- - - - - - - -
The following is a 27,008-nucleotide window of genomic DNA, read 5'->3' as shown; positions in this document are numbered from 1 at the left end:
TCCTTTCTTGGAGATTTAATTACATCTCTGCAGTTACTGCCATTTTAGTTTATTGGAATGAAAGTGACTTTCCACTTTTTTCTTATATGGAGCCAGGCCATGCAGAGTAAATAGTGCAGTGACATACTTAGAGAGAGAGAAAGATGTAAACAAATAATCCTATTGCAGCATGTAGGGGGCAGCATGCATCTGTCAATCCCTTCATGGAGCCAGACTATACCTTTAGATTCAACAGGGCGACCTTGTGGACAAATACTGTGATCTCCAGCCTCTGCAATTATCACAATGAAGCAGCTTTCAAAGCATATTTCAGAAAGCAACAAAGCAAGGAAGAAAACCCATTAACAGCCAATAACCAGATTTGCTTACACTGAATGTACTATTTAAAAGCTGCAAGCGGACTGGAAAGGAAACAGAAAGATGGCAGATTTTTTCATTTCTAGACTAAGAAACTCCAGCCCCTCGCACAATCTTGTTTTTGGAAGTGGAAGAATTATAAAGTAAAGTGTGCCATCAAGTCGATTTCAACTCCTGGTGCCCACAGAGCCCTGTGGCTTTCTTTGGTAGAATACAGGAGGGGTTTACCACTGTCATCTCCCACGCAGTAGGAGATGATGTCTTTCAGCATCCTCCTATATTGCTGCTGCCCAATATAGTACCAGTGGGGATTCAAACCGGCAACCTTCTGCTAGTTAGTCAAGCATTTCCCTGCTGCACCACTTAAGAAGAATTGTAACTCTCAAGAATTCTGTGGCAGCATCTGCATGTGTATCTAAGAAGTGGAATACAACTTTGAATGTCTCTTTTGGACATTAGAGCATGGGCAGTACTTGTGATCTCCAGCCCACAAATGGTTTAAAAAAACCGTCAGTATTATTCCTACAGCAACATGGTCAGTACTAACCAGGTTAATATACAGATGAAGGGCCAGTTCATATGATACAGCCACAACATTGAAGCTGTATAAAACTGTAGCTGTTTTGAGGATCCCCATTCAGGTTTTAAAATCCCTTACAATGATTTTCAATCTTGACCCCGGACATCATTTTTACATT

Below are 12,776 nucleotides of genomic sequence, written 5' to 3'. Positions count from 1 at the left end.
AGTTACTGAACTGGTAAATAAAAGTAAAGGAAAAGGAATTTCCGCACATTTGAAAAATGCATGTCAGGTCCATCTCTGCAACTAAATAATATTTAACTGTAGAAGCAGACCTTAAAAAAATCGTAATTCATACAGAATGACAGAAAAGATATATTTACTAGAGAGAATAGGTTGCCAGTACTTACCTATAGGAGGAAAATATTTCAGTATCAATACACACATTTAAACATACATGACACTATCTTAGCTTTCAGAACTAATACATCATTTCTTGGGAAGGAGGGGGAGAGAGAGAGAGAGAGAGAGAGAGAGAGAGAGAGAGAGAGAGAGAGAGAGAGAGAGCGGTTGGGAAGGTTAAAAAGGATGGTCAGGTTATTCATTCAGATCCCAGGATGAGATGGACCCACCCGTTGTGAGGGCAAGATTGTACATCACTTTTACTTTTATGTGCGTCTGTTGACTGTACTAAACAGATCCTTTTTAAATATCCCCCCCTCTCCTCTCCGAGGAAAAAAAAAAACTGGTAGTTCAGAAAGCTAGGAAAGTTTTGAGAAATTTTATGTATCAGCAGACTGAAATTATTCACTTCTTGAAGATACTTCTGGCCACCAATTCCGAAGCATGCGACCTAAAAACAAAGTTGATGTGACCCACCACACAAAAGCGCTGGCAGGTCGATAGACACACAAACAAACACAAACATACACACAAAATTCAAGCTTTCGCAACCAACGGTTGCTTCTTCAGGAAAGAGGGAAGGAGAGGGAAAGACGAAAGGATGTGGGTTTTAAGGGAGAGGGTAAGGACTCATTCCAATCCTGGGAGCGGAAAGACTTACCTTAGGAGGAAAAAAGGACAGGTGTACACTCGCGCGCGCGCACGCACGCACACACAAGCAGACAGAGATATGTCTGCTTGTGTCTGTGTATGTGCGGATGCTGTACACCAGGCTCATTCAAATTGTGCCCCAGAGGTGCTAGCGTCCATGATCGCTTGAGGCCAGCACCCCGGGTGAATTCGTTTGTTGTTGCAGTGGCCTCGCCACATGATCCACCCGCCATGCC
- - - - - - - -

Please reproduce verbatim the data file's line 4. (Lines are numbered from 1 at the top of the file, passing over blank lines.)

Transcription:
AGTTACTGAACTGGTAAATAAAAGTAAAGGAAAAGGAATTTCCGCACATTTGAAAAATGCATGTCAGGTCCATCTCTGCAACTAAATAATATTTAACTGTAGAAGCAGACCTTAAAAAAATCGTAATTCATACAGAATGACAGAAAAGATATATTTACTAGAGAGAATAGGTTGCCAGTACTTACCTATAGGAGGAAAATATTTCAGTATCAATACACACATTTAAACATACATGACACTATCTTAGCTTTCAGAACTAATACATCATTTCTTGGGAAGGAGGGGGAGAGAGAGAGAGAGAGAGAGAGAGAGAGAGAGAGAGAGAGAGAGAGAGAGAGAGAGCGGTTGGGAAGGTTAAAAAGGATGGTCAGGTTATTCATTCAGATCCCAGGATGAGATGGACCCACCCGTTGTGAGGGCAAGATTGTACATCACTTTTACTTTTATGTGCGTCTGTTGACTGTACTAAACAGATCCTTTTTAAATATCCCCCCCTCTCCTCTCCGAGGAAAAAAAAAAACTGGTAGTTCAGAAAGCTAGGAAAGTTTTGAGAAATTTTATGTATCAGCAGACTGAAATTATTCACTTCTTGAAGATACTTCTGGCCACCAATTCCGAAGCATGCGACCTAAAAACAAAGTTGATGTGACCCACCACACAAAAGCGCTGGCAGGTCGATAGACACACAAACAAACACAAACATACACACAAAATTCAAGCTTTCGCAACCAACGGTTGCTTCTTCAGGAAAGAGGGAAGGAGAGGGAAAGACGAAAGGATGTGGGTTTTAAGGGAGAGGGTAAGGACTCATTCCAATCCTGGGAGCGGAAAGACTTACCTTAGGAGGAAAAAAGGACAGGTGTACACTCGCGCGCGCGCACGCACGCACACACAAGCAGACAGAGATATGTCTGCTTGTGTCTGTGTATGTGCGGATGCTGTACACCAGGCTCATTCAAATTGTGCCCCAGAGGTGCTAGCGTCCATGATCGCTTGAGGCCAGCACCCCGGGTGAATTCGTTTGTTGTTGCAGTGGCCTCGCCACATGATCCACCCGCCATGCC